I love having a good night and sometimes a good night means—wherever you’re at on the intoxication scale—you need to be open. Willing, able, whatever it is. I’m a participant. I’m not gonna call any names cuz I’m part of the issue but if you allow yourself to dream a little bigger and imagine the audience is more than just a bunch of liquor sponsors … If you think of them as something that has more capacity for emotional depth they’ll surprise you as well as fulfill you. I’ve been very surprised. I don’t mean to be emo, but some of my records that I want to be about darker places. That’s what we deal with. We’re dealing with stories to a certain degree. If we don’t try, it’s a failure of music. A lot of music I really love—like jazz, for instance. Charles Mingus was a big influence on my younger musical years. None of the songs are about anything I can sympathize with—they’re about race, the 1950s, the 1960s, struggle—but it’s something you can immediately relate to because the music is so powerful. But I have no conditioning to put myself in that place. Same thing goes with all the film scores that I love from the ‘50s and ‘60s—John Berry, Michel LeGrand—these movies are about assassinations and intrigue and I get swept up like anybody does. I really want my records to do that but I think they’ve always been failures.
Why do you think your records have been failures?
In that way that electronic music is maybe a failure, or maybe all of music is a failure. I feel sometimes—it’s very easy to think that it’s all hoodwinking yourself into thinking that it all has meaning. You meet a few people occasionally who do seem to be really moved. But I’ve poured so much weird minutiae into my records—so many odd storylines. I feel like I’m so obvious that I don’t want to speak on it because it’s practically screaming off the songs and I don’t think anyone really gets it or understands it. I think that failure is a gift though. At least I hope so. I’m certainly betting a lot of my life around it.
What’s the hardest part about finishing an album for you now?
The powers of ten thing kind of happens a lot. All aspects of finishing or making a song are the same as finishing a record. The beginning of it is really hard, the end of it is always really hard. Knowing when it’s done is really hard. There comes a certain point with music and especially with records that you have to surrender it to somebody. You give it to the label, you have to give it to an artist to do the cover, you give it to a video artist. Your perfect little sphere of influence—your bespoke piece—your creation—gets hemmed and altered by somebody else and sometimes it feels like they’re ruining the cut of it, the feel of it. It’s intrusive. It’s violent. And yet at the same time it produces the children, the thing, the actual product, the sum of something more than yourself, and that’s what makes it powerful. I can only wonder what it must be like for bands, where somebody has this beautiful melody in their head and then it gets crazy altered—ruined—by someone else in the end. As an instrumentalist, you must understand, you can play as part of an ensemble sometimes or you can be solo, but music gets changed by area. Or when your hands are tired, or your throat doesn’t let loose the notes properly. There’s something real to that—something terrifying. You always have to surrender yourself.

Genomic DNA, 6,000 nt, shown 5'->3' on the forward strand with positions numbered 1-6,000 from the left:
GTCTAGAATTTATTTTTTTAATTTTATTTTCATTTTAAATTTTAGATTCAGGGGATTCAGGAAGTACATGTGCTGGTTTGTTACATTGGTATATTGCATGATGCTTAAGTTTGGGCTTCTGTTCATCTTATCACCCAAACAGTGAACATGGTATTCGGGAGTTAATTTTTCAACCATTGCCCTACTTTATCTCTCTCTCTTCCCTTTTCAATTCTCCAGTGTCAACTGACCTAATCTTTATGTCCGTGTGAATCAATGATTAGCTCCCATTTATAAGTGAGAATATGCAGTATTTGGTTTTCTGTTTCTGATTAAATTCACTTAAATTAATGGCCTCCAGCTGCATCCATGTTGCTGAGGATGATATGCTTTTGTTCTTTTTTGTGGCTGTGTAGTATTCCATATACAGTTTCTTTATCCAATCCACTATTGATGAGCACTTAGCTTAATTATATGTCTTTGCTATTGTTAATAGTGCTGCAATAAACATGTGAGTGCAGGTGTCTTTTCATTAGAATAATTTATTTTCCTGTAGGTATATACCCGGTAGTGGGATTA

How did you learn to let go?
I did—in my young musical life, as a classical musician—everything in the service of the music. Always trying to serve the music. Maybe at some point it’s so egotistically muting—it’s so difficult to find a voice in that thing because you’re so in service of the song which is beautiful but a lot of the songs you play in that world are a hundred, two hundred years old, and they almost speak the language that we are digesting, talking. Eventually in that music you find a freedom that is comforting and beautiful. I don’t know. Have you tried playing any music?